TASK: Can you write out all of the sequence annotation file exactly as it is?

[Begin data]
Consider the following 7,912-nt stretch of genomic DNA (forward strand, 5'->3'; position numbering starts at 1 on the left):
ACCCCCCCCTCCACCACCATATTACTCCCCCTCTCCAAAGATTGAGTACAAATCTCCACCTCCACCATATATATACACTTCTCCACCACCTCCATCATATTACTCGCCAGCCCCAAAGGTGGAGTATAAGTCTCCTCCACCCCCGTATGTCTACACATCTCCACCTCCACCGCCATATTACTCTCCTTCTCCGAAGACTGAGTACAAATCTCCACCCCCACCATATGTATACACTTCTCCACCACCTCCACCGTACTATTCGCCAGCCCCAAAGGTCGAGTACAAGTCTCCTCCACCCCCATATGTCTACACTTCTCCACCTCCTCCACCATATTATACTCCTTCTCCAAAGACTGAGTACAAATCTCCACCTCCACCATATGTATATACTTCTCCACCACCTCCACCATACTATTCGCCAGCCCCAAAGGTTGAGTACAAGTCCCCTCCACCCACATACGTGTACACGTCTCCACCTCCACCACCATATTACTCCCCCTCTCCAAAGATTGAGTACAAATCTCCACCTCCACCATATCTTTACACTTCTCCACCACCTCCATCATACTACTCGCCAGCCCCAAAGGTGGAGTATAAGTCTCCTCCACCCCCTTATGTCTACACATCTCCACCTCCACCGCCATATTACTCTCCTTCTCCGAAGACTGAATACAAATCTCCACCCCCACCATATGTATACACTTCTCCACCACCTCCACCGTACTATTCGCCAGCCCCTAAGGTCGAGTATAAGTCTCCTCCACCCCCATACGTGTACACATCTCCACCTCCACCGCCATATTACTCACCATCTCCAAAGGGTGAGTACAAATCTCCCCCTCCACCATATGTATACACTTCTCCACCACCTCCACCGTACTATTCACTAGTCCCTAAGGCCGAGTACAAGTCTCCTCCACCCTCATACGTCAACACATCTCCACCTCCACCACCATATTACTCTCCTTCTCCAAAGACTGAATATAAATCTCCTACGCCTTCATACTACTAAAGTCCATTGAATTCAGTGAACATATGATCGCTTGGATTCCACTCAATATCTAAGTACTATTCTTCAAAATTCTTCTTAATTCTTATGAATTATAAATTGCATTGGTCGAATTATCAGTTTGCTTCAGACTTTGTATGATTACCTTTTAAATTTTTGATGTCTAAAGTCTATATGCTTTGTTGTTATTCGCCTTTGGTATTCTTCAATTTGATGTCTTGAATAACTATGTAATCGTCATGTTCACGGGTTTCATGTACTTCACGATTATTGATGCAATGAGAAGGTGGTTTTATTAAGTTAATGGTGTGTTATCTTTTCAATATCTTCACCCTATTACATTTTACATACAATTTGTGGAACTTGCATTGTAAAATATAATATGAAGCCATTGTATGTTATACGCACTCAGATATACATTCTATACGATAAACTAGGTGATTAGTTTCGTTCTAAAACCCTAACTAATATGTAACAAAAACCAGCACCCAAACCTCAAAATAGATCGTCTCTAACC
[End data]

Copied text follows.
Consider the following 7,912-nt stretch of genomic DNA (forward strand, 5'->3'; position numbering starts at 1 on the left):
ACCCCCCCCTCCACCACCATATTACTCCCCCTCTCCAAAGATTGAGTACAAATCTCCACCTCCACCATATATATACACTTCTCCACCACCTCCATCATATTACTCGCCAGCCCCAAAGGTGGAGTATAAGTCTCCTCCACCCCCGTATGTCTACACATCTCCACCTCCACCGCCATATTACTCTCCTTCTCCGAAGACTGAGTACAAATCTCCACCCCCACCATATGTATACACTTCTCCACCACCTCCACCGTACTATTCGCCAGCCCCAAAGGTCGAGTACAAGTCTCCTCCACCCCCATATGTCTACACTTCTCCACCTCCTCCACCATATTATACTCCTTCTCCAAAGACTGAGTACAAATCTCCACCTCCACCATATGTATATACTTCTCCACCACCTCCACCATACTATTCGCCAGCCCCAAAGGTTGAGTACAAGTCCCCTCCACCCACATACGTGTACACGTCTCCACCTCCACCACCATATTACTCCCCCTCTCCAAAGATTGAGTACAAATCTCCACCTCCACCATATCTTTACACTTCTCCACCACCTCCATCATACTACTCGCCAGCCCCAAAGGTGGAGTATAAGTCTCCTCCACCCCCTTATGTCTACACATCTCCACCTCCACCGCCATATTACTCTCCTTCTCCGAAGACTGAATACAAATCTCCACCCCCACCATATGTATACACTTCTCCACCACCTCCACCGTACTATTCGCCAGCCCCTAAGGTCGAGTATAAGTCTCCTCCACCCCCATACGTGTACACATCTCCACCTCCACCGCCATATTACTCACCATCTCCAAAGGGTGAGTACAAATCTCCCCCTCCACCATATGTATACACTTCTCCACCACCTCCACCGTACTATTCACTAGTCCCTAAGGCCGAGTACAAGTCTCCTCCACCCTCATACGTCAACACATCTCCACCTCCACCACCATATTACTCTCCTTCTCCAAAGACTGAATATAAATCTCCTACGCCTTCATACTACTAAAGTCCATTGAATTCAGTGAACATATGATCGCTTGGATTCCACTCAATATCTAAGTACTATTCTTCAAAATTCTTCTTAATTCTTATGAATTATAAATTGCATTGGTCGAATTATCAGTTTGCTTCAGACTTTGTATGATTACCTTTTAAATTTTTGATGTCTAAAGTCTATATGCTTTGTTGTTATTCGCCTTTGGTATTCTTCAATTTGATGTCTTGAATAACTATGTAATCGTCATGTTCACGGGTTTCATGTACTTCACGATTATTGATGCAATGAGAAGGTGGTTTTATTAAGTTAATGGTGTGTTATCTTTTCAATATCTTCACCCTATTACATTTTACATACAATTTGTGGAACTTGCATTGTAAAATATAATATGAAGCCATTGTATGTTATACGCACTCAGATATACATTCTATACGATAAACTAGGTGATTAGTTTCGTTCTAAAACCCTAACTAATATGTAACAAAAACCAGCACCCAAACCTCAAAATAGATCGTCTCTAACC